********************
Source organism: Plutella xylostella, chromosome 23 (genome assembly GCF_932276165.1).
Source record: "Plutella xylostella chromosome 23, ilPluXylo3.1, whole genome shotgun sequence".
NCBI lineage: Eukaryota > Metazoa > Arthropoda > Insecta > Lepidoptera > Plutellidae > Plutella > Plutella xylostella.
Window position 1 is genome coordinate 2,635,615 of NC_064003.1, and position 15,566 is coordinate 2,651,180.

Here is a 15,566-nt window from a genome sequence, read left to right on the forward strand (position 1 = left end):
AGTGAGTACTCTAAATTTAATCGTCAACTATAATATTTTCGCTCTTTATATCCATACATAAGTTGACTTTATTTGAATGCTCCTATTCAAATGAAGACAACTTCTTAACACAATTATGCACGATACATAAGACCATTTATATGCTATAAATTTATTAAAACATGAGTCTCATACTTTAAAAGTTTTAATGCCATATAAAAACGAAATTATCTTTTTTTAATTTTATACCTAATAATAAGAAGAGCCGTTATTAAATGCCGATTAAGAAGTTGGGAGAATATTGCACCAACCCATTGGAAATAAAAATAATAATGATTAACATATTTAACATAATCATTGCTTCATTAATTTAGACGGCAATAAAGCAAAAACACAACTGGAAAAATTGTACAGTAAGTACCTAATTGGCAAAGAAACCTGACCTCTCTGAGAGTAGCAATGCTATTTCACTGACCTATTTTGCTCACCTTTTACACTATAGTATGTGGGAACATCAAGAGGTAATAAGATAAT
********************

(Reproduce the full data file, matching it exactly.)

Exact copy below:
Source organism: Plutella xylostella, chromosome 23 (genome assembly GCF_932276165.1).
Source record: "Plutella xylostella chromosome 23, ilPluXylo3.1, whole genome shotgun sequence".
NCBI lineage: Eukaryota > Metazoa > Arthropoda > Insecta > Lepidoptera > Plutellidae > Plutella > Plutella xylostella.
Window position 1 is genome coordinate 2,635,615 of NC_064003.1, and position 15,566 is coordinate 2,651,180.

Here is a 15,566-nt window from a genome sequence, read left to right on the forward strand (position 1 = left end):
AGTGAGTACTCTAAATTTAATCGTCAACTATAATATTTTCGCTCTTTATATCCATACATAAGTTGACTTTATTTGAATGCTCCTATTCAAATGAAGACAACTTCTTAACACAATTATGCACGATACATAAGACCATTTATATGCTATAAATTTATTAAAACATGAGTCTCATACTTTAAAAGTTTTAATGCCATATAAAAACGAAATTATCTTTTTTTAATTTTATACCTAATAATAAGAAGAGCCGTTATTAAATGCCGATTAAGAAGTTGGGAGAATATTGCACCAACCCATTGGAAATAAAAATAATAATGATTAACATATTTAACATAATCATTGCTTCATTAATTTAGACGGCAATAAAGCAAAAACACAACTGGAAAAATTGTACAGTAAGTACCTAATTGGCAAAGAAACCTGACCTCTCTGAGAGTAGCAATGCTATTTCACTGACCTATTTTGCTCACCTTTTACACTATAGTATGTGGGAACATCAAGAGGTAATAAGATAAT